<< Previous Round bodybugg vs fitbit: Round 2 – Food Logging According to the National Institutes of Health, 50 to 70 million Americans are affected by chronic sleep disorders, and I am very fortunate that I am not one of them. I didn’t realize this until just a few years back. I have no problems sleeping. Sure, occasionally I’ll have a night where I randomly wake up in the middle of the night, or have trouble falling asleep, but it typically doesn’t last more than one night & the visualization techniques I use will usually work to get me to sleep. The bodybugg armband has the ability to show sleep efficiency, but the web application doesn’t expose it. Sure, you can wear it to bed & you can see in the activity graph if you got up, but overall it doesn’t display anything different if you’re just lying there, awake Read More . . .
<< Previous Round bodybugg vs fitbit: Round 1 – Getting Going Logging your food is THE most powerful thing you can do to improve your diet & eating habits. Logging your food prevents you from mindless munching. It creates this awareness of everything that you put in your mouth – even if you're journaling your food with a pen & paper. I don't exactly know why it's so powerful – there are a lot of reasons: you become aware of everything that you're eating. Suddenly, you change your eating habits because you don't want to write it down (those 4 hershey's kisses that you scarfed off of your co-worker's desk. Additionally, you gain this awareness of how many calories are in the foods you eat. Whatever reason resonates with you, if you want to drop a few pounds, start journaling your food. Food journals have been around for ages! I Read More . . .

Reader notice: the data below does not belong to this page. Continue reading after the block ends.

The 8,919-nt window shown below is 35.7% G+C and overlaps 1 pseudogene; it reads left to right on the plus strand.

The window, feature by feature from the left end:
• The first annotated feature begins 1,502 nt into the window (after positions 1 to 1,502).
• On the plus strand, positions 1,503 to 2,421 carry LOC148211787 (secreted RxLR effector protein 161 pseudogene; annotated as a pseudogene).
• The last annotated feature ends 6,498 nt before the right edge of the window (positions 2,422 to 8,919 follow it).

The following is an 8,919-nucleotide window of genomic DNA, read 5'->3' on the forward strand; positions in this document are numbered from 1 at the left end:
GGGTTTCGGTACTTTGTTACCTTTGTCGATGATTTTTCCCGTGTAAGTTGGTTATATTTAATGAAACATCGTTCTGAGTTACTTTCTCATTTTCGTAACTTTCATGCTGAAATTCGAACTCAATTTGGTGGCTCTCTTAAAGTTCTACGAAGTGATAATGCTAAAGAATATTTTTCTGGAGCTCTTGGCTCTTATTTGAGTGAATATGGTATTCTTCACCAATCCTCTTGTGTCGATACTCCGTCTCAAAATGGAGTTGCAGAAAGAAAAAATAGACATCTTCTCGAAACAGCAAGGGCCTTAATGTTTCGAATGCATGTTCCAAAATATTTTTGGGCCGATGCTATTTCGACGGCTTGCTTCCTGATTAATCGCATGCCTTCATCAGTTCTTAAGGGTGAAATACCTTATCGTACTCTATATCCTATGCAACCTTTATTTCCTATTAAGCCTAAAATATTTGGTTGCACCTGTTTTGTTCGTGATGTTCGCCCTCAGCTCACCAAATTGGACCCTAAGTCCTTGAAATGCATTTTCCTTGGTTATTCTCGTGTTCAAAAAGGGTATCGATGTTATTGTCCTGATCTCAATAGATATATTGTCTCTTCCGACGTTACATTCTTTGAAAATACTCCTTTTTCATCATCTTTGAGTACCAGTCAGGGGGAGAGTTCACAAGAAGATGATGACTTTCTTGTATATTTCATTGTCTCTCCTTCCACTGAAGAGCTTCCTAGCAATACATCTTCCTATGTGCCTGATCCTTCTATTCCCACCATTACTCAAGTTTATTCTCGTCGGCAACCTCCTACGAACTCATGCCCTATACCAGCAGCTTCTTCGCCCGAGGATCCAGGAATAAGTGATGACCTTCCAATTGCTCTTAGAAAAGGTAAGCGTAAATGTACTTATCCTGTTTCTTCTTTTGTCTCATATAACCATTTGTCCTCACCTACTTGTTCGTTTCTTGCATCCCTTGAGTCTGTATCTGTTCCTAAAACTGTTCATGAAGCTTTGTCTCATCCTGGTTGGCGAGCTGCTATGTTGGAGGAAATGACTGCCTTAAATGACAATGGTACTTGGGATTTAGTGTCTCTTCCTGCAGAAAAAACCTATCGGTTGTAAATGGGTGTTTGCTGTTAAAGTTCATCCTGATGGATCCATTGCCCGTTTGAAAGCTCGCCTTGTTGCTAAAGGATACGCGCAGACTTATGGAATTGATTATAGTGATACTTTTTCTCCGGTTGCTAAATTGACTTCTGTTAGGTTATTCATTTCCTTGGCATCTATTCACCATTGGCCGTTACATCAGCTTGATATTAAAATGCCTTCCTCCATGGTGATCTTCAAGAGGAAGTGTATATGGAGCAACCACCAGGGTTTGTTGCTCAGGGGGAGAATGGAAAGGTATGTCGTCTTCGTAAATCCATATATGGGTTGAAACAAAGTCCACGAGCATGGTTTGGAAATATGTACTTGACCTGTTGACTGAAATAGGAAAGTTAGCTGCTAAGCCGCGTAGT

Hello, My name is Elizabeth & I'm a data geek. That's why I love my bodybugg. I've loved my bodybugg pretty much since the day I got it. The bodybugg is the first tool available that allows you to really see how many calories you're burning in a day. This is a fantastic insight for folks who are trying to lose weight, or maintain their weight loss because how do you know how many calories to eat if you don't know how many calories you burn? Since I'm a nutritionist, wellness coach and personal trainer, I instantly recognized how powerful of a tool this was & became a licensed reseller, which affords me the opportunity to distribute them to my clientele. Initially, the bodybugg didn't have any competition. The first competitor was the GoWear Fit, which is the same product distributed by the company that actually makes the bodybugg armband; Read More . . .